Reporting Jennifer McLogan
BETHPAGE, N.Y. (CBS 2) — It’s a most troublesome trend: unusually high cancer rates on Long Island are among the highest on the East Coast.
They shared their stories of survival, those diagnosed with breast cancer seeking answers.
“One out of eight, one out of nine, one of us is going to have it. Was I surprised? Of course. Devastated? Yes. But shocked? No. Because we live on Long Island,” survivor Joan Beder said.
Beder was cancer-free when she helped found the Adelphi N.Y. State breast cancer hotline in Garden City. With the latest announcements from Albany, the hotline just learned much of its funding has been slashed.
The news was met with anxiety at Long Island’s first ever breast cancer summit on Friday.
“All my girlfriends, we get together, and ok, it’s who’s next, and it’s actually happened to two more of my close friends,” said Linda Ferrante of Old Bethpage.
Ferrante was a mom to two young daughters when she got word of her breast cancer.
“With the surgeries and chemotherapy, you didn’t know if you were going to make it out at the end,” she said.
Adding breast cancer is not a death sentence, Ferrante helped bring together support groups and doctors. Hundreds of survivors learned of new legislation mandating hospitals provide reconstruction options to mastectomy patients. Out of 100,000 women statewide 104 will get breast cancer, but on Long Island it jumps to 117.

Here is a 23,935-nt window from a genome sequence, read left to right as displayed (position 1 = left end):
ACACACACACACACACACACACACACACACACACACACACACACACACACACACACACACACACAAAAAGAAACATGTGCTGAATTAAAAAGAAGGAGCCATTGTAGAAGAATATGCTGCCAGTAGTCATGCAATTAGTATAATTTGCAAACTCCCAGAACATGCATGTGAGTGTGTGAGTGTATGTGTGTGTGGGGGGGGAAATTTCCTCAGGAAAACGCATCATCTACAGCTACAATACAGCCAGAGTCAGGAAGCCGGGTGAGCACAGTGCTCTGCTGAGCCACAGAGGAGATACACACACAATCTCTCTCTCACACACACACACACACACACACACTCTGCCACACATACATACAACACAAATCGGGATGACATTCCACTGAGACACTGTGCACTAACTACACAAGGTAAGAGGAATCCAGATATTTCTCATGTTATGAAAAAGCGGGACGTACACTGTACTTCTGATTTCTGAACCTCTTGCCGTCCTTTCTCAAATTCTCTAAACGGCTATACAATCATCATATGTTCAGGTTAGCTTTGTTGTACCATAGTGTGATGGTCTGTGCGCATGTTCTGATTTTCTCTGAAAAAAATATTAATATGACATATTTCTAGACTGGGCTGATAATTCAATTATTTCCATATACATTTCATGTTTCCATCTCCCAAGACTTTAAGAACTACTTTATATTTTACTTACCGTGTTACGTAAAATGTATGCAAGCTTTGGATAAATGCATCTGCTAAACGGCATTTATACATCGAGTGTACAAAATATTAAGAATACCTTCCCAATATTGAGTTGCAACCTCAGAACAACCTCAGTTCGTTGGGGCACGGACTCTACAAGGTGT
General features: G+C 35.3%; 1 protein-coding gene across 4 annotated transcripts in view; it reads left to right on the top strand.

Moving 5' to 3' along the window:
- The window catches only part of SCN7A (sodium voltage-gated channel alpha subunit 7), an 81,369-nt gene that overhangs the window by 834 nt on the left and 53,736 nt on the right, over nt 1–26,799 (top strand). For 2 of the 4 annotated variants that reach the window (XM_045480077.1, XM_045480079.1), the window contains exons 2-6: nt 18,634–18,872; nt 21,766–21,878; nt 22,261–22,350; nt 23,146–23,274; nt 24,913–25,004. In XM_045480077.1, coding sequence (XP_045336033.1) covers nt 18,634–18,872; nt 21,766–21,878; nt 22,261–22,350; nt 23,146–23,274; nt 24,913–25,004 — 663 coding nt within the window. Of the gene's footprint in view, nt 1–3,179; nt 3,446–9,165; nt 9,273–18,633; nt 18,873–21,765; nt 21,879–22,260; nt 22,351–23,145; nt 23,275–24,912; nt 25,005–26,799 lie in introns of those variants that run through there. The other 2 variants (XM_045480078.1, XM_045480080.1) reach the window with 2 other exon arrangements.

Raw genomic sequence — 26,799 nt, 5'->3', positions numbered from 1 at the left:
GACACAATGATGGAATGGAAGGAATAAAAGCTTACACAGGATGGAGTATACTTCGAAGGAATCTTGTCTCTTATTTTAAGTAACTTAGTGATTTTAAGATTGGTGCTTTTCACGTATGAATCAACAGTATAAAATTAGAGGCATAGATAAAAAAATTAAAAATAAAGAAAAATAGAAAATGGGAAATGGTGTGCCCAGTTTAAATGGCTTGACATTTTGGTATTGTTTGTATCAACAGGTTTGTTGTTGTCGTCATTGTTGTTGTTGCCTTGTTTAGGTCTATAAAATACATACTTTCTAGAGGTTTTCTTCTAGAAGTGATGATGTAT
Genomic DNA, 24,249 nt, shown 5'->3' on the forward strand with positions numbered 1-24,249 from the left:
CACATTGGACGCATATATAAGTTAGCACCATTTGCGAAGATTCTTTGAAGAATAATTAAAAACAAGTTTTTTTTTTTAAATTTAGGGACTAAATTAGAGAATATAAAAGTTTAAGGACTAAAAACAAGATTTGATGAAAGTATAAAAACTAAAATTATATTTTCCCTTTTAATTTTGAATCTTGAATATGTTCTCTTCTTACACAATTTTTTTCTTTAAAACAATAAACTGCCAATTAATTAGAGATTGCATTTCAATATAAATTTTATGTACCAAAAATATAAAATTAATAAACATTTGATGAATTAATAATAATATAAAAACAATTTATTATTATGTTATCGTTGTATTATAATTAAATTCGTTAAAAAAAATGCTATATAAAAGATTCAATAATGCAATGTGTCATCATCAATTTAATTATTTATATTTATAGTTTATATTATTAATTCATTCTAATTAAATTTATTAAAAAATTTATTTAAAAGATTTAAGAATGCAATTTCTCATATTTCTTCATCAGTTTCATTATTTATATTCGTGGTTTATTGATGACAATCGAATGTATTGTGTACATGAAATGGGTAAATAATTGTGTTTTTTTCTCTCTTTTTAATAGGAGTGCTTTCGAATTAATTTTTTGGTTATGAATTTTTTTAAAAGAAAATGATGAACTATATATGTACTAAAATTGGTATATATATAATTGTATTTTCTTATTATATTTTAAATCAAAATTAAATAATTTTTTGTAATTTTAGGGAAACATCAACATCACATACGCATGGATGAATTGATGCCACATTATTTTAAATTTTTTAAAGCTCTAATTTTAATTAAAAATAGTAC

Questions abound. The studies have discounted affluence, genetics, power lines and pesticides, as well as Long Island Rail Road emissions, drinking water and cell phone towers.
So what is it?
“I think it’s only fair for the women of Long Island to know what are my options, what do I know?” said Rep. Carolyn McCarthy, D-Mineola. “Certainly to cut back on financing research and development is a terrible idea.”
“There were four of us sitting at a table, and among us 11 cancers in four people,” survivor Geri Barish said.
Survivors said they need support in their recovery. Fighting for a cure, they are lobbying legislators to continue funding breast cancer research.
Breast cancer survivors said early detection saved their lives. On Friday, they championed the need for screening and mammography.
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